In January 1945, in the waning months of World War II, a small group of people begin the longest journey of their lives: an attempt to cross the remnants of the Third Reich, from Warsaw to the Rhine if necessary, to reach the British and American lines.
Among the group is eighteen-year-old Anna Emmerich, the daughter of Prussian aristocrats. There is her lover, Callum Finella, a twenty-year-old Scottish prisoner of war who was brought from the stalag to her family’s farm as forced labor. And there is a twenty-six-year-old Wehrmacht corporal, who the pair know as Manfred–who is, in reality, Uri Singer, a Jew from Germany who managed to escape a train bound for Auschwitz.
As they work their way west, they encounter a countryside ravaged by war. Their flight will test both Anna’s and Callum’s love, as well as their friendship with Manfred–assuming any of them even survive.
Perhaps not since The English Patient has a novel so deftly captured both the power and poignancy of romance and the terror and tragedy of war. Skillfully portraying the flesh and blood of history, Chris Bohjalian has crafted a rich tapestry that puts a face on one of the twentieth century’s greatest tragedies–while creating, perhaps, a masterpiece that will haunt readers for generations.
From the Hardcover edition.
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|Title of eBook: Skeletons at the Feast|
|Release Date: 05-06-2008|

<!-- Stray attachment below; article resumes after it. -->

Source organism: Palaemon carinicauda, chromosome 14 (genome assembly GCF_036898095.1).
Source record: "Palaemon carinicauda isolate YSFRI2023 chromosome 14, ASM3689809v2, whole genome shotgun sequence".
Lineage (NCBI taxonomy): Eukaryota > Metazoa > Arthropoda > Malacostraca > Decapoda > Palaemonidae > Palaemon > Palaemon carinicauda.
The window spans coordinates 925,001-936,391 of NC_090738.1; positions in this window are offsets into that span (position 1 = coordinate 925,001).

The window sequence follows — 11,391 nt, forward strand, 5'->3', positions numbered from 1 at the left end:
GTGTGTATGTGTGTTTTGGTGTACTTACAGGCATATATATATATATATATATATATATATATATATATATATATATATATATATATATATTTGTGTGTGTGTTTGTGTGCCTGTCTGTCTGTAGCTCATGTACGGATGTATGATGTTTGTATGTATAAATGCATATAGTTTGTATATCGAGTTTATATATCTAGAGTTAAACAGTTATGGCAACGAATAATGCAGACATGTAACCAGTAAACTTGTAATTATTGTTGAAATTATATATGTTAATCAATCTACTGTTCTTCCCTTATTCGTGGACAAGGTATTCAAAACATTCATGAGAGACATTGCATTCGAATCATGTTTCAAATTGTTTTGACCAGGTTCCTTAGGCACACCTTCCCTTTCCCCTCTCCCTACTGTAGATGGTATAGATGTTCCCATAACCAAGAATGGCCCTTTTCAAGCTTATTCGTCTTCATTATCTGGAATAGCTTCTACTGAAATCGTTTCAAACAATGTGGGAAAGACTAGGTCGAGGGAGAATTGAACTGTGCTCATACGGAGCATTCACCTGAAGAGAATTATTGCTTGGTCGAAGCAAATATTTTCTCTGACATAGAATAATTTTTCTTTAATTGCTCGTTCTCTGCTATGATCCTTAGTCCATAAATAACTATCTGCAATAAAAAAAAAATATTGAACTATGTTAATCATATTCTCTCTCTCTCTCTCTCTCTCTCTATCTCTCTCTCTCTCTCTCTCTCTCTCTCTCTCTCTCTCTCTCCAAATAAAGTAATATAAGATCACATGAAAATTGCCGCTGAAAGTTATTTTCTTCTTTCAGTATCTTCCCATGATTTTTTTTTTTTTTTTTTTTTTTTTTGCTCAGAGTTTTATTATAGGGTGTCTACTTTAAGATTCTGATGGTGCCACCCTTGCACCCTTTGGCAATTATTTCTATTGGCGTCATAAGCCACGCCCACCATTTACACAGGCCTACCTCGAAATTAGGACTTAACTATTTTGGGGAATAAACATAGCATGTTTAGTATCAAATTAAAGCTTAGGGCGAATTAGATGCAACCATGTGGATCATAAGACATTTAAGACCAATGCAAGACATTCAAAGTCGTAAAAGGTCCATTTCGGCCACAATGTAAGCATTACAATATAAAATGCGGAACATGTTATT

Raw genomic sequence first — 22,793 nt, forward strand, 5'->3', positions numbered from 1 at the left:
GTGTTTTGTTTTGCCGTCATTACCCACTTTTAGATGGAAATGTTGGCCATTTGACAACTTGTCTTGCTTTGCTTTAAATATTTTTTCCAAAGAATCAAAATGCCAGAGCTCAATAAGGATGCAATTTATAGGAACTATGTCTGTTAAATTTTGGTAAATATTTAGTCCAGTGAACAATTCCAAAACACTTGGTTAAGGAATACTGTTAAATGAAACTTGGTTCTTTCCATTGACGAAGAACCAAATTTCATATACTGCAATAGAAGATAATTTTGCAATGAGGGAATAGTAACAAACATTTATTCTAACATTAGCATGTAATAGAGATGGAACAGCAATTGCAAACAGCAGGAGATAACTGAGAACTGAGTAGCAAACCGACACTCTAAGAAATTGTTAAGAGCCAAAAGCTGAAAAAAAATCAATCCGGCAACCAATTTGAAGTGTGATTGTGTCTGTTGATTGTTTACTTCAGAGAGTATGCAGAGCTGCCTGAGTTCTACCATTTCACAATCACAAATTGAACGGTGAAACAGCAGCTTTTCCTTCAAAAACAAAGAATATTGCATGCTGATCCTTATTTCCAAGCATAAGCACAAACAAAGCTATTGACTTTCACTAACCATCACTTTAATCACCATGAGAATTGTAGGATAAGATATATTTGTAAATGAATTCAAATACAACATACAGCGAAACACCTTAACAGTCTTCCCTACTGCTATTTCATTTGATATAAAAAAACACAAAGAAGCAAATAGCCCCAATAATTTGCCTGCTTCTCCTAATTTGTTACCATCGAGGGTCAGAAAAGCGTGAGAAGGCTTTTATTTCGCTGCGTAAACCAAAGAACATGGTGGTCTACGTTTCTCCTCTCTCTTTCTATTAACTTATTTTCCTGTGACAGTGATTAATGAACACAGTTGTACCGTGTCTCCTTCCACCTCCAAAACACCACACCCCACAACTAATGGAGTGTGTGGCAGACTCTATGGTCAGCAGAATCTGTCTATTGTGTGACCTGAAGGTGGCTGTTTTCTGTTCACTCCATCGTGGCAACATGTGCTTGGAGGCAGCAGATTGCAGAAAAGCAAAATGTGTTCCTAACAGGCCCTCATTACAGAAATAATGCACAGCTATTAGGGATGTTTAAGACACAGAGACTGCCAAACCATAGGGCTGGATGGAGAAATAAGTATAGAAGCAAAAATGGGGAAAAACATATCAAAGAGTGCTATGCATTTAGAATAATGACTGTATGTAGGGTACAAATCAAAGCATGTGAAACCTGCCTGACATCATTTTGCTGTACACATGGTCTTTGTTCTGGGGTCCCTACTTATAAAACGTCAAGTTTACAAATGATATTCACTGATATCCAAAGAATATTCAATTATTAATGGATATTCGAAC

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|Publisher: Crown Publishing Group|
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Skeletons at the Feast
Bohjalian: SKELETONS AT THE FEAST
usually, it was only when one of the local soldiers was home on leave that Anna and her girlfriends ever saw the sorts of young men with whom, in different times, they might have danced. And, as the war had dragged on, the pool of marriage prospects—in Anna’s mind, often enough that meant merely her older brother Werner’s acquaintances—dried up completely. The soldiers were either missing or disfigured or dead.
But then came the POWs. Seven of them, sent from the prison camp to help with the harvest.
And a week after the POWs arrived at Kaminheim, when the corn was almost completely harvested and everyone was about to begin to gather the sugar beets and the apples, there came four naval officers in search of a plow. They were planning to mark a groove through the estate that would be the start of an antitank trench. When it was complete, the trench would span the length of the district, bisecting some farms, skirting the edges of others. Meanwhile, different officers were visiting neighboring estates as well, and the Emmerichs were told that at some point in the coming month hundreds of foreigners and old men would follow them, and descend on the estate to actually construct the trench.
And while the very idea of an antitank trench was alarming, the presence of all those handsome young men—the Germans, the Brits, and that one very young Scot—made it a burden Anna was willing to shoulder. This was true, at least in part, because she didn’t honestly believe the fighting would ever come this far west. It could